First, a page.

Regulation of Microtubule Dynamics by Molecular Motors
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CitationSu, Xiaolei. 2012. Regulation of Microtubule Dynamics by Molecular Motors. Doctoral dissertation, Harvard University.
AbstractKinesin superfamily motors have a well-characterized ability to move along microtubules and transport cargo. However, some members of the kinesin superfamily can also remodel microtubule networks by controlling tubulin polymerization dynamics and by organizing microtubule structures. The kinesin-8 family of motors play a central role in cellular microtubule length control and in the regulation of spindle size. These motors move in a highly processive manner along the microtubule lattice towards plus ends. Once at the microtubule plus end, these motors have complex effects on polymerization dynamics: kinesin-8s can either destabilize or stabilize microtubules, depending upon the context. My thesis work identified a tethering mechanism that facilitates the processivity and plus end-binding activity of Kip3 (kinesin-8 in budding yeast), which is essential for the destabilizing activity of kinesin-8 in cells. A concentration-dependent model was proposed to explain the divergent effects of Kip3 on microtubule dynamics. Moreover, a novel activity of Kip3 in organizing microtubules was discovered: Kip3 can slide anti-parallel microtubules apart. The sliding activity of Kip3 counteracts the depolymerizing activity of Kip3 in controlling spindle length and stability. A lack of sliding activity causes fragile spindles during the process of chromosome segregation in anaphase. The tail domain of Kip3, which binds both microtubules and tubulin dimers, plays a critical role in all these activities. Together, my work defined multiple mechanisms by which Kip3 remodels the microtubule cytoskeleton. The physiological importance of these regulatory mechanisms will be discussed.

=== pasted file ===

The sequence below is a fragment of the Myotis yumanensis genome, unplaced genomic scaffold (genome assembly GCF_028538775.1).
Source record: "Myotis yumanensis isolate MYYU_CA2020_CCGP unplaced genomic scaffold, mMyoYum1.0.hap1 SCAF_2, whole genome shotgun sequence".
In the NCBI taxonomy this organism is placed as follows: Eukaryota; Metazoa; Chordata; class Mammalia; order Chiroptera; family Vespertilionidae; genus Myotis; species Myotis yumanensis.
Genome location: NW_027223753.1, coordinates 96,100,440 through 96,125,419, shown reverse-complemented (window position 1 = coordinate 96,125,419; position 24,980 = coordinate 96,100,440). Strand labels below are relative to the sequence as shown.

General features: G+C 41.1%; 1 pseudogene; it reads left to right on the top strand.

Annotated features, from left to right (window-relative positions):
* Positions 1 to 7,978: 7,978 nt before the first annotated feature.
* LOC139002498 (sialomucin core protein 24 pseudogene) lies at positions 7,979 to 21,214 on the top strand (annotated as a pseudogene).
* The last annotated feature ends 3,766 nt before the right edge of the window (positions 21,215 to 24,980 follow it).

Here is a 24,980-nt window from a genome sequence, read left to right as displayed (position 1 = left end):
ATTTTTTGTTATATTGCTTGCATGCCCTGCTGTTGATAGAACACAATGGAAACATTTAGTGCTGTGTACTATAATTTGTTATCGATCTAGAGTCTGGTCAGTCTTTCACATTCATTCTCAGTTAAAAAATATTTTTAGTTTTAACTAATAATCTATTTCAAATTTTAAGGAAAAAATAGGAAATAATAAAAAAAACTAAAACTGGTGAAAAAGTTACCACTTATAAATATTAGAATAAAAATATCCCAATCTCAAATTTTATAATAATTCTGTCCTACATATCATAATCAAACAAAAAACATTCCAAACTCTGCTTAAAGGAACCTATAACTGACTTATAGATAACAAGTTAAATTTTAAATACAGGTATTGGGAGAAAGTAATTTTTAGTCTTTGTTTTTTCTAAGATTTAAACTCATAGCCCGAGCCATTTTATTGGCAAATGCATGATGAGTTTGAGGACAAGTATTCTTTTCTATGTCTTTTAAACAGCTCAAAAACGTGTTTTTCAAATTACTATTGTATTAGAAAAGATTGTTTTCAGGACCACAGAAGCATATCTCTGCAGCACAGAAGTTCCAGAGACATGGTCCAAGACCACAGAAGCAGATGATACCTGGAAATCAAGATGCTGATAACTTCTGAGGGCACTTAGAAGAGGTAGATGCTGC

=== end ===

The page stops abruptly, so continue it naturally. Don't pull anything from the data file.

Citable link to this pagehttp://nrs.harvard.edu/urn-3:HUL.InstRepos:10345116
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